In recent blogs I’ve been arguing that we’re focusing too much on the technology of new services and not about the actual opportunity. There are scads of technological suggestions on where new revenue can be located, but where do you find opportunity? That’s a question that’s always being asked by anyone who sells anything, including network and cloud providers and vendors. The only sure way to find out whether someone is a prospect is to present them with an optimum value proposition and see if it resonates, but that’s obviously not a scalable scenario. There are better approaches, and that’s the topic for today.
I’ve studied buyer behavior since 1982 in a survey sense, and in 1989 I built a decision model that uses survey data to forecast stuff. The model was designed to incorporate what I learned about how decisions are made, and a high-level view of that process is essential as the opening round of any opportunity targeting approach.
The process of turning random humans or companies floating in space into committed customers is what I call trajectory management. All these things are jumping around in Brownian Movement, with no structure or organization, no cohesion, no way to target with sales efforts efficiently. What you have to do is to get them in sync, or at least get a useful community of them in sync. You want them moving toward your marketing/sales funnel in an orderly way, so they intersect it, are guided into a common mindset, and turned over to the sales process.
In modern times, trajectory management is based on a progression: editorial mentions sell website visits, website visits sell sales calls, sales calls sell products. Buyers become “suspects” when they see your name in the media, they become prospects when you engage them on your website and with “anonymous collateral”, and they become customers through a personal contact. You can’t jump over steps in this progression, so you have to be very wary of presenting too much information in the early part of the progression. You will never sell a product because it’s mentioned in Light Reading or Network World, and trying to get enough into a story for that to happen will cause the story and your effort to fail. Get the story, get the website visit, get the sales call.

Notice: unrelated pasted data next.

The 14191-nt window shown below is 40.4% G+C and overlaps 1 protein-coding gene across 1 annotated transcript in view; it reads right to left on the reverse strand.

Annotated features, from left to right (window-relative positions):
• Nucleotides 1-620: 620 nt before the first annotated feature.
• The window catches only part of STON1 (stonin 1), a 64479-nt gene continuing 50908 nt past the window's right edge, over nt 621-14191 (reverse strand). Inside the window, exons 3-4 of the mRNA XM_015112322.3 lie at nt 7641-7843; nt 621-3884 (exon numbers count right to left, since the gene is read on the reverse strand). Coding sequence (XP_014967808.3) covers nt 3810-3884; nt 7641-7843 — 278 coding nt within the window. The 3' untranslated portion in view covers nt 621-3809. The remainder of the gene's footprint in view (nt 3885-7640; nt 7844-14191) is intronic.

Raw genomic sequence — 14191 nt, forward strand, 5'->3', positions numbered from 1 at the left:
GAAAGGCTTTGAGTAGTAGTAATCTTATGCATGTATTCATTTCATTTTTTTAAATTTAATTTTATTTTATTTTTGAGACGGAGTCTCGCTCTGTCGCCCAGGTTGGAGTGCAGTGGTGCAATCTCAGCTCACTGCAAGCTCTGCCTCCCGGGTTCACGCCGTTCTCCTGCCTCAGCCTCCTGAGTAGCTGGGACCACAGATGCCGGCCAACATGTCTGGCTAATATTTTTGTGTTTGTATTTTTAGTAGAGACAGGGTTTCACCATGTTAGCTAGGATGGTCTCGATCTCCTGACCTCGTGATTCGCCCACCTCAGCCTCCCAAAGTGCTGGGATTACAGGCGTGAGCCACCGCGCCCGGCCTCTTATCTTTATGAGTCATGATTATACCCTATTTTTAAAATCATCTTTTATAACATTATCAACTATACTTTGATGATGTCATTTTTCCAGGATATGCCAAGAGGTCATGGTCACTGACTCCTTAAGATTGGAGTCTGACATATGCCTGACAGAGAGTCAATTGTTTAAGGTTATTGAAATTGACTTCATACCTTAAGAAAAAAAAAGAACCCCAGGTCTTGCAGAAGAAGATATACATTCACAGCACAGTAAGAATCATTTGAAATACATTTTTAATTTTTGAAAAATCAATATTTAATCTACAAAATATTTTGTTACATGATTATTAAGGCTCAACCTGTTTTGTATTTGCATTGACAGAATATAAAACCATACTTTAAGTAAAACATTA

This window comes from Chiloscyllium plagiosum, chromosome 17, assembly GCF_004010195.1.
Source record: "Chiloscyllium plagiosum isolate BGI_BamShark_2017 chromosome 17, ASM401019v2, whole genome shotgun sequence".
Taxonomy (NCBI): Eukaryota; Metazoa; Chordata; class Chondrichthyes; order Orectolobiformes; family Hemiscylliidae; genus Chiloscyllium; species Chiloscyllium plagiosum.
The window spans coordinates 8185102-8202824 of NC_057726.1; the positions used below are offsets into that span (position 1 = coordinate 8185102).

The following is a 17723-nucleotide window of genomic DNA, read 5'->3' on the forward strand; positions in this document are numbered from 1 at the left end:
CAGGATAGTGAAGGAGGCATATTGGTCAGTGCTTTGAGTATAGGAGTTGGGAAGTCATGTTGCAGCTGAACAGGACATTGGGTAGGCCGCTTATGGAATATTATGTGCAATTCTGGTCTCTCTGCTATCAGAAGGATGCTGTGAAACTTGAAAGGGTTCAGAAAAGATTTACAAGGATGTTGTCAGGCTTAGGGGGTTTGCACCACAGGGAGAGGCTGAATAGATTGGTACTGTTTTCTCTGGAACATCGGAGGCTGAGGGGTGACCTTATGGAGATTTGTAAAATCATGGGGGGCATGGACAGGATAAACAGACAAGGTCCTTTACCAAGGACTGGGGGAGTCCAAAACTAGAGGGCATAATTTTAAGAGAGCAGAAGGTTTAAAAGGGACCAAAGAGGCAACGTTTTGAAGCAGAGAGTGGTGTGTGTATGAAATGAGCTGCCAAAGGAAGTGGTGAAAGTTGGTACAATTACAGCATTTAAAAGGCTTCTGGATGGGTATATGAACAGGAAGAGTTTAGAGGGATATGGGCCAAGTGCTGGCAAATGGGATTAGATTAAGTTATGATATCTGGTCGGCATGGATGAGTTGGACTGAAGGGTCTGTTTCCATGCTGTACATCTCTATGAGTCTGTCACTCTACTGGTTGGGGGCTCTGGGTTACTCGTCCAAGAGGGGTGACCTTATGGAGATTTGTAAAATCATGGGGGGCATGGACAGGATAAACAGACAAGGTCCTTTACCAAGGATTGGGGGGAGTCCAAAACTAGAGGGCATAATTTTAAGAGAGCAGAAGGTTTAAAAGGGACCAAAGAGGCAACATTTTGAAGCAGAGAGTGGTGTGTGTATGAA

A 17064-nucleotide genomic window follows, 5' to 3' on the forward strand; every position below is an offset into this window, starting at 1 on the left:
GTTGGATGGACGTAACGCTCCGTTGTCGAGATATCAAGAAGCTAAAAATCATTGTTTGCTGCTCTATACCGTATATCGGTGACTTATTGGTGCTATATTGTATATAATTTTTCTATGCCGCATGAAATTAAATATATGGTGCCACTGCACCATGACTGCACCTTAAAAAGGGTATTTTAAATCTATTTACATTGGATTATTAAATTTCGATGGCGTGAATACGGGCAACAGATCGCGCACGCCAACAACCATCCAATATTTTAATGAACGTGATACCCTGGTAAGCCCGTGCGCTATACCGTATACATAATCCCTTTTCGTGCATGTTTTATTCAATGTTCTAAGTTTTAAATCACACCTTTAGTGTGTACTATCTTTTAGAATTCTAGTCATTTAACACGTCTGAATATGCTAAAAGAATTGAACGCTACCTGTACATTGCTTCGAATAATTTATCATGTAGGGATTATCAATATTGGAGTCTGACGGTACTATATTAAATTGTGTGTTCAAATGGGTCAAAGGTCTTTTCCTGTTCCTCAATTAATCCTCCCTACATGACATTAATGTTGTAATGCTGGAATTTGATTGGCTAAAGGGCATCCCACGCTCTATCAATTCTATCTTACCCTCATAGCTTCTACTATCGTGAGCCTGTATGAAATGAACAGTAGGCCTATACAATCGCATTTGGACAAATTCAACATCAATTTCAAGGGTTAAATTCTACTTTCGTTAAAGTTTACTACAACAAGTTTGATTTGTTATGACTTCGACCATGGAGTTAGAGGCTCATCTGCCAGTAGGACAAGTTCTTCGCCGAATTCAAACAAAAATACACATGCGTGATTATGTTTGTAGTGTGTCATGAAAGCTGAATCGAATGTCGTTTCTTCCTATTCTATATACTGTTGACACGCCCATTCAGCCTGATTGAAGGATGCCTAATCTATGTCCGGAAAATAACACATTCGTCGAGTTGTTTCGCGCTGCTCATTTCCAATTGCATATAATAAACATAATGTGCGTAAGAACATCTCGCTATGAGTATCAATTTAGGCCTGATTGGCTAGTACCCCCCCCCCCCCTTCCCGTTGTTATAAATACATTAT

Where does “targeting” come in, then? Everywhere, largely for a combination of collateralization and prioritization. You need to understand the messages that resonate most and most quickly, and you need to understand who will likely pull the trigger on a deal fastest given a particular value proposition. All of this is like jury selection; it’s not an exact science but people still pay a lot of money to find stuff that could help.
Most countries have economic resources available online, and that’s true of the US of course. The combination of tools that works the best is economic information by industry, particularly on employees and capital spending, and distribution of industries geographically. With this combination you can do a lot to improve your chances of making the right statements, building the right products, targeting the right prospects with the right message. You can also learn a lot about business behavior.
A logical question to ask when you’re talking about the opportunity for a product or service is the size of the market the new thing fits in, preferably by industry and geography. Government data offers this in those two phases I mentioned, but running through a complete example would take too much time, so let me look only at the first phase in detail and describe the second in general.
If you think that cloud computing is the transfer of current data center apps to public cloud services, you could presume the biggest spenders on centralized IT would be the best targets. The US market data says that North American Industry Classification System (NAICS, the new version of Standard Industrial Classification or SIC) 552, which is credit intermediation and related activities, has the highest central IT spending of all sectors. Wholesale trade, renting/leasing, and retail trade follow (excluding the IT industry itself). Many of these wouldn’t be considered cloud prospects, so an analysis like this could open up some new possibilities.